Of course, some retirees may not be able to move oversees. Financial hardship, health challenges, or the loss of a spouse may make it impossible to go. The Lord knows these sufferings and cares for his aging saints. But for those who are able, a second career in missions should be a matter for prayer and wise counsel. They have the potential to leverage their later years for the sake of good.
Currently, there are opportunities globally that allow retirees to continue to engage in meaningful work long after their “career” is complete. In some cases, it may be that the work done after retirement is more fruitful and lasting than the work done prior to retirement, during the so-called prime of their career.
Many retirees who step out of the workforce today do so in great health and with a strong sense of vitality. They’re prepared for life’s next challenge. As John Piper writes,
Millions of Christian men and women are finishing their formal careers in their fifties and sixties, and for most of them there will be a good twenty years before their physical and mental powers fail. What will it mean to live those final years for the glory of Christ? How will we live them in such a way as to show that Christ is our highest treasure?
Piper poses a question that the boomer generation must wisely consider. He also highlights the unique opportunity they have. God isn’t honored when the most experienced, wise, and financially stable Christians sit on the sidelines. He desires to use them to accomplish his mission in the world.
Today, opportunities abound for retiring baby boomers to meaningfully engage in God’s mission. Contrary to popular belief in the West, the older generation often has much to offer in the missionary endeavor. I would argue that boomers—not millennials or Gen Z—are poised to make the greatest contribution for the Great Commission in the next decade. Around the world, there’s an urgent need for mature disciples of Christ to join missionary teams, injecting them with wisdom and experience and modeling a Christ-honoring life.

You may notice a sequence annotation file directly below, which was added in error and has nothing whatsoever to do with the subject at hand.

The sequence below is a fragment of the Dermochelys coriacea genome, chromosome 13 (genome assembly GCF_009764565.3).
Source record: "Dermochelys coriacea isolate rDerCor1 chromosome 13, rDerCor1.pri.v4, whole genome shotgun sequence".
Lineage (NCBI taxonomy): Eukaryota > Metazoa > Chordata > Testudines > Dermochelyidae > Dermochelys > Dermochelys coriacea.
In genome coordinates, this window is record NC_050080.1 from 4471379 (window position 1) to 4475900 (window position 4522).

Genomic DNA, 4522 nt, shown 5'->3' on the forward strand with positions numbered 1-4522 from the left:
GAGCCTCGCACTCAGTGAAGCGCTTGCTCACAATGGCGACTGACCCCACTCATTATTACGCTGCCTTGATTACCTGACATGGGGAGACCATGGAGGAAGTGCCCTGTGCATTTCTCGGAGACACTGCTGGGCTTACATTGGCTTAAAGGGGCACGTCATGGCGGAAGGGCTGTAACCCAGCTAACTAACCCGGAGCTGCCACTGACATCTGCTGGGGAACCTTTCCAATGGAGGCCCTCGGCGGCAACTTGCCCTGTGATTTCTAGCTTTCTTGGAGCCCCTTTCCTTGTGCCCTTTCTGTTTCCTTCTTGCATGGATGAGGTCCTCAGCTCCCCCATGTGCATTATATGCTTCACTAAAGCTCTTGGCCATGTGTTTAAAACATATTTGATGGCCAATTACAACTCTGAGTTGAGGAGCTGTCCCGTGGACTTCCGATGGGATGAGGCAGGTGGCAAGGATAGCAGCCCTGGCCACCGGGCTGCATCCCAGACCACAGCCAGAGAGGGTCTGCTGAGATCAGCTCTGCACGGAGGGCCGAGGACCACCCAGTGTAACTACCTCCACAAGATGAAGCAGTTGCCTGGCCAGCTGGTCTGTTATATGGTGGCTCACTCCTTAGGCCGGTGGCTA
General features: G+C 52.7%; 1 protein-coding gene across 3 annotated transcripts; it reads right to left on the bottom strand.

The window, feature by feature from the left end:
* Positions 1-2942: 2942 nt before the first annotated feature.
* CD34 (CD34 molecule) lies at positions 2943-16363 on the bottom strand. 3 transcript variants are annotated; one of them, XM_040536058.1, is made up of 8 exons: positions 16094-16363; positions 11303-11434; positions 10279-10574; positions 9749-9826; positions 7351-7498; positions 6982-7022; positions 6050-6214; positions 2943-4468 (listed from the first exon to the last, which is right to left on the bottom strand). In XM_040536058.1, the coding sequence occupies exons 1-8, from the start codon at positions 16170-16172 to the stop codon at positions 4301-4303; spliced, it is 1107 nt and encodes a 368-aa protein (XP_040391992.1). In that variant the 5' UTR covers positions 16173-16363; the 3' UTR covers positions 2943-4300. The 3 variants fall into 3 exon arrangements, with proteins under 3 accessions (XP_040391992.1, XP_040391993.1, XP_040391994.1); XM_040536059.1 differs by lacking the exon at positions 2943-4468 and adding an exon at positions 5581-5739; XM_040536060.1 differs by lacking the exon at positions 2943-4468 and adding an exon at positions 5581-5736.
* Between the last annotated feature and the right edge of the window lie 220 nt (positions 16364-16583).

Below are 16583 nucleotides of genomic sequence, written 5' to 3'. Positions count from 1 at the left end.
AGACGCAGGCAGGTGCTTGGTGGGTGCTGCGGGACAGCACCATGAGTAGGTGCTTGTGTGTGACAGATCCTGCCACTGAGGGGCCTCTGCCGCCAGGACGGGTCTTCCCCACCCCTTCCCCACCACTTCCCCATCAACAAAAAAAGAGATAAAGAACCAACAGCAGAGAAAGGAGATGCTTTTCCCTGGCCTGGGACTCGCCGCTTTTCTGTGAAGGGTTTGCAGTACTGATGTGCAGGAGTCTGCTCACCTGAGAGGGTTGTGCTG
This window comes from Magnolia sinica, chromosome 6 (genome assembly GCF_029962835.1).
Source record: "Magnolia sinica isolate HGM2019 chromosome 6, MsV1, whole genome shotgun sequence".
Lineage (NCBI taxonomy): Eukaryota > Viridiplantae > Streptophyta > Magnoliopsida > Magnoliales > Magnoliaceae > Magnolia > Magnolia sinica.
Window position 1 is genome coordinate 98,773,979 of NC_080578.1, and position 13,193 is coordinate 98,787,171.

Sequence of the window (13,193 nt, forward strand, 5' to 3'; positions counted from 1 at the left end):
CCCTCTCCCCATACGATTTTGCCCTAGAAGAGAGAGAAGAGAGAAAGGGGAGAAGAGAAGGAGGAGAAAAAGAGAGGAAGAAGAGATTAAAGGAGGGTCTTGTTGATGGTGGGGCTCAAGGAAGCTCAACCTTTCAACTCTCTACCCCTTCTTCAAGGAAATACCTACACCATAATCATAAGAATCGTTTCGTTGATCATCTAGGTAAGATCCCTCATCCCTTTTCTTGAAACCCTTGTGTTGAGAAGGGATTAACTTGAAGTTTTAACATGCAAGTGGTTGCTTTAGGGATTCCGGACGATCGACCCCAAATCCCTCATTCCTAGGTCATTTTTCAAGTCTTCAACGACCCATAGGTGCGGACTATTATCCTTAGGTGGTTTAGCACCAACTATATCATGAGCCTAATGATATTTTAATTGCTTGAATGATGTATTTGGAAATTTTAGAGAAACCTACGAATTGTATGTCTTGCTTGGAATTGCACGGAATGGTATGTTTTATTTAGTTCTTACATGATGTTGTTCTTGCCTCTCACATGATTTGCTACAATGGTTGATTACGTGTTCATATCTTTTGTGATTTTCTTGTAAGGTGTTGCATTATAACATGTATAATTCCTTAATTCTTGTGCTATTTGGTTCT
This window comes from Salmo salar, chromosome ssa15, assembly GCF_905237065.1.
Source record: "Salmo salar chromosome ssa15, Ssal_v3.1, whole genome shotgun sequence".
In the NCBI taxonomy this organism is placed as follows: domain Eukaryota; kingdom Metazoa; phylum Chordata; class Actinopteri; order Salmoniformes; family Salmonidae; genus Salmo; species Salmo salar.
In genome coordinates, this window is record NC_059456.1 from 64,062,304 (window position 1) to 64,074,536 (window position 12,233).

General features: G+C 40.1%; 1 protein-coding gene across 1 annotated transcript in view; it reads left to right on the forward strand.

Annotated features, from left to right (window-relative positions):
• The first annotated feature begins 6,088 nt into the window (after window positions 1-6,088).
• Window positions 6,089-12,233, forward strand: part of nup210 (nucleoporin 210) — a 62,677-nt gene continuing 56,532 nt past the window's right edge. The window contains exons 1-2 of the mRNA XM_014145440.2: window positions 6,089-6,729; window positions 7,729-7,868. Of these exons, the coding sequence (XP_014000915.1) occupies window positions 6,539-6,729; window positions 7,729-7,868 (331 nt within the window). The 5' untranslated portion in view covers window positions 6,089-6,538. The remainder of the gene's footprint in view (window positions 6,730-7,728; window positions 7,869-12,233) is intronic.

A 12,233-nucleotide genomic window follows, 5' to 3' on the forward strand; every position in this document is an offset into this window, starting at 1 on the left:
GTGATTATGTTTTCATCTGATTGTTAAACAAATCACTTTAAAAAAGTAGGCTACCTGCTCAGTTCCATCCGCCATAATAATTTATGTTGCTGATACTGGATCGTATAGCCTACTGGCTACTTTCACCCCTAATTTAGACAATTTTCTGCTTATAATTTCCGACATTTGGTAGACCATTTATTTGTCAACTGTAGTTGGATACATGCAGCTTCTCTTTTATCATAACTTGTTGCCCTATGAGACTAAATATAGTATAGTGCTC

Today, opportunities abound for retiring baby boomers to meaningfully engage in God’s mission.
Uncle Sam, 401(k)s, and Roth IRAs can support a retired couple in Tanzania or Taiwan just as well as they can in Texas or Tennessee. And some missions sending organizations, such as the IMB and OM, have recently begun to highlight testimonials from retirees joining their teams around the world. Older saints, and those with significant life experience, tend to be valued in other cultures. Furthermore, mature believers can be significant assets in discipling missionary teams that are often populated by young families and singles.
The Great Commission doesn’t end when we turn 65. To borrow from a sports analogy, retirement doesn’t necessitate a move from the field to the sidelines, but instead it can open the possibility of a new role. In some cases, Christians who are retired or retiring have a unique opportunity to reengage God’s mission by being reassigned to a new position on the field. As they do, I believe baby boomers can step into a season of retirement that could provide them with the most meaningful, purposeful, and fruitful work of their lives.